Samuel Carter (Tavistock MP)

Samuel Carter (11 November 1814 – 30 December 1903)[1][2] was a British Radical politician and lawyer.

Samuel Carter

Member of Parliament
for Tavistock
In office
28 April 1852  21 February 1853
Serving with George Byng (July 1852–1853)
Edward Russell (April 1852July 1852)
Preceded byEdward Russell
John Salusbury-Trelawny
Succeeded byGeorge Byng
Robert Phillimore
Personal details
Born11 November 1814
Died30 December 1903(1903-12-30) (aged 89)
Political partyRadical
Caroline Bennison (m. 1858)
ParentsJohn Carter
Sarah Green

Early life and career

Carter was the only son of John Carter and Sarah Green, daughter of John Laimbeer.[3] He began his career in his family tannery business, but in 1844 quit to pursue a legal career, entering Middle Temple as a student in 1844, and being called to the bar in 1847. He practiced on the Western Circuit, where he often acted as defence counsel.[2]

Political career

He first stood for election Tavistock, seeking election on both a Radical and Chartist platform, as well as seeking the extension of the franchise including to women, in 1847 but was not elected until a by-election in April 1852. He campaigned on the grounds of judicial scrutiny, using his legal background. Yet, within nine weeks of his election, parliament was dissolved before he had even taken his seat.[2]

While he was also returned at the general election in July[4] of the same year, this was declared void on 21 February 1853 as he was "not duly qualified".[5] A House of Commons select committee found that, despite Carter owning a home, a tannery, and shares in the local gas company, as well as a bank balance of £47 12s and 8d, he did not meet the property qualification and was unseated.[2] Instead, Robert Phillimore was elected in his place.

Nevertheless, during this brief period of his career, Carter did cause furore in the Commons, after this time being able to take his seat. On 16 November 1852, he complained of the £80,000 cost for the funeral of the Duke of Wellington, five times more than to bury Lord Nelson.[2]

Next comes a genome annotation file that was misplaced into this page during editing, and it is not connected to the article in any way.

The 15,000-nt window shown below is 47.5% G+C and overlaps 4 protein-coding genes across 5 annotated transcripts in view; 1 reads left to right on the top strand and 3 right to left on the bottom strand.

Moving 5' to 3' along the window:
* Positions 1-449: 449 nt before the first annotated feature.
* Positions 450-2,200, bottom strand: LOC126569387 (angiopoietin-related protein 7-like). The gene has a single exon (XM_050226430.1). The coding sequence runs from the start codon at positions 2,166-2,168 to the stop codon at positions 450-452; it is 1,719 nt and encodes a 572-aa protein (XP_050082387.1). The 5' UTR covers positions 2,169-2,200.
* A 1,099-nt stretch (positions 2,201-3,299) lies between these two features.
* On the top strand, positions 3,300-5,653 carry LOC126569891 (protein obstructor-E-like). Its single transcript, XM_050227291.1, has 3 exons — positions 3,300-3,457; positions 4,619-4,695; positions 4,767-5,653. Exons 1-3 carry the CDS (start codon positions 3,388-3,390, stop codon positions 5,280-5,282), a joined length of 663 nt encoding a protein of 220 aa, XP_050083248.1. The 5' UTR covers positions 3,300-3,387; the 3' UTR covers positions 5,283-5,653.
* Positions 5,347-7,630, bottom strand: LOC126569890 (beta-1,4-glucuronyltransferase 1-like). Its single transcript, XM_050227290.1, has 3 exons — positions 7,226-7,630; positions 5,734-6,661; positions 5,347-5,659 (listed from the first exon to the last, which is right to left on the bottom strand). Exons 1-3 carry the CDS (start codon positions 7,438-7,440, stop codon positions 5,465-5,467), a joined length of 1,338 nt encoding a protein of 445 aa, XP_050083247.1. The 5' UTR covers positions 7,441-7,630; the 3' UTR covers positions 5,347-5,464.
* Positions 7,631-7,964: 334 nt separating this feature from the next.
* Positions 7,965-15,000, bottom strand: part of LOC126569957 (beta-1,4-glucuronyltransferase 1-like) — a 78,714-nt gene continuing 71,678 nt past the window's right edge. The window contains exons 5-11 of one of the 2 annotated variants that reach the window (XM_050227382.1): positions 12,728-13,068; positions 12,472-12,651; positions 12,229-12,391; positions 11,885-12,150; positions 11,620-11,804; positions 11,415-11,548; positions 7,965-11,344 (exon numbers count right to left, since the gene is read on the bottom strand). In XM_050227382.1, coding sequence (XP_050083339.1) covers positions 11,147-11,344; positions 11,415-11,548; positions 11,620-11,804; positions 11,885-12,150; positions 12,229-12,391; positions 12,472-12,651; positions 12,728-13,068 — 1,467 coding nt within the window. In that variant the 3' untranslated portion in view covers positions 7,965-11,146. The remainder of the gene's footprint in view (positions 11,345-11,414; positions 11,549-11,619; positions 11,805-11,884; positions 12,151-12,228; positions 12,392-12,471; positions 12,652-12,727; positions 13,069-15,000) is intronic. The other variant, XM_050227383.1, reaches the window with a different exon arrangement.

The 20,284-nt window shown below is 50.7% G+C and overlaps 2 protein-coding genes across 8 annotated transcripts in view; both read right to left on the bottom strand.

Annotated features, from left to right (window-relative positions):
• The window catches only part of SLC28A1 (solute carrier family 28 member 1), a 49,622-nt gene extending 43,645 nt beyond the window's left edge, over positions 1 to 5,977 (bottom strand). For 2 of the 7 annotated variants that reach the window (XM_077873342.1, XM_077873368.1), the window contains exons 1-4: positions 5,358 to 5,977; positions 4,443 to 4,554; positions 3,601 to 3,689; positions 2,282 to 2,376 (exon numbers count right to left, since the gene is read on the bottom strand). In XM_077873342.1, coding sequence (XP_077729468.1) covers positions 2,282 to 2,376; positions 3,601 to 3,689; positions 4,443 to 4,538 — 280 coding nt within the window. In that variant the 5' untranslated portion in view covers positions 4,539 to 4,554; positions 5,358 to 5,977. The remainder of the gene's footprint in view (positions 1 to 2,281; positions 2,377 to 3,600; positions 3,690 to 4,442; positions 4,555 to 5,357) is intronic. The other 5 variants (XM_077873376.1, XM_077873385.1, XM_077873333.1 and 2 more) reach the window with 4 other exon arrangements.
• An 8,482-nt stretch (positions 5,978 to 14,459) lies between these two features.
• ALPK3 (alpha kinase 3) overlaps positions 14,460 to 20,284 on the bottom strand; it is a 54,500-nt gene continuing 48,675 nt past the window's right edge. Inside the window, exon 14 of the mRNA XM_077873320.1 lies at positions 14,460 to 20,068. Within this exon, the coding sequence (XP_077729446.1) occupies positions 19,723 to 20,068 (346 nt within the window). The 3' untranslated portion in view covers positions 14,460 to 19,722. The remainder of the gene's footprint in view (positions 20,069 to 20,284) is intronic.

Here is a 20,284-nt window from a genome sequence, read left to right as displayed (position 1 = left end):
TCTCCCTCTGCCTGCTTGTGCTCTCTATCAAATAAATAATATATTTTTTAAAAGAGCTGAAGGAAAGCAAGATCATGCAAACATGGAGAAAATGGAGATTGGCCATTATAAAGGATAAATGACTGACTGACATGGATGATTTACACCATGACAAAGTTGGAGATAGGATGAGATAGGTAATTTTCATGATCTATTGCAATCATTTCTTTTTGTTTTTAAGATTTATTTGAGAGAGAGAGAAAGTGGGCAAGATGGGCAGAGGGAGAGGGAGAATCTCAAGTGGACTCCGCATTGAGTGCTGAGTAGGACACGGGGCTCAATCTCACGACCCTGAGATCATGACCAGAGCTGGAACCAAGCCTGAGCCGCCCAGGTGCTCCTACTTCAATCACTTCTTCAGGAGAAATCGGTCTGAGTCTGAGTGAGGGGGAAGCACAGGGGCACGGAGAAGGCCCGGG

Five years after his unseating, Parliament removed the property qualification for MPs.[2]

Later life

Carter, having been unseated, resumed his legal career, becoming a revising barrister - involving checking electoral rolls - before losing that job in 1894 after causing offence to too many people.[2]

He married to Caroline Bennison, daughter of John W Bennison, in 1858, and together they had one child: Reginald Llewellyn Bennison.[3]


  1. Leigh Rayment's Historical List of MPs – Constituencies beginning with "T" (part 1)
  2. Crail, Mark. "Samuel Carter, Chartist MP, 1814 - 1903". Chartist Ancestors. Retrieved 12 February 2018.
  3. Walford, Edward (1869). The County Families of the United Kingdom Or, Royal Manual of the Titled and Untitled Aristocracy of Great Britain and Ireland (5th ed.). R Hardwicke. p. 181. Retrieved 12 February 2018.
  4. Craig, F. W. S., ed. (1977). British Parliamentary Election Results 1832-1885 (e-book)|format= requires |url= (help) (1st ed.). London: Macmillan Press. ISBN 978-1-349-02349-3.
  5. "Tavistock. Mr Carter Unseated. Mr Phillimore Elected". Morning Advertiser. 22 February 1853. p. 6. Retrieved 6 February 2018 via British Newspaper Archive.
Parliament of the United Kingdom
Preceded by
Edward Russell
John Salusbury-Trelawny
Member of Parliament for Tavistock
1852 – 1853
With: George Byng (July 1852–1853)
Edward Russell (April 1852July 1852)
Succeeded by
George Byng
Robert Phillimore
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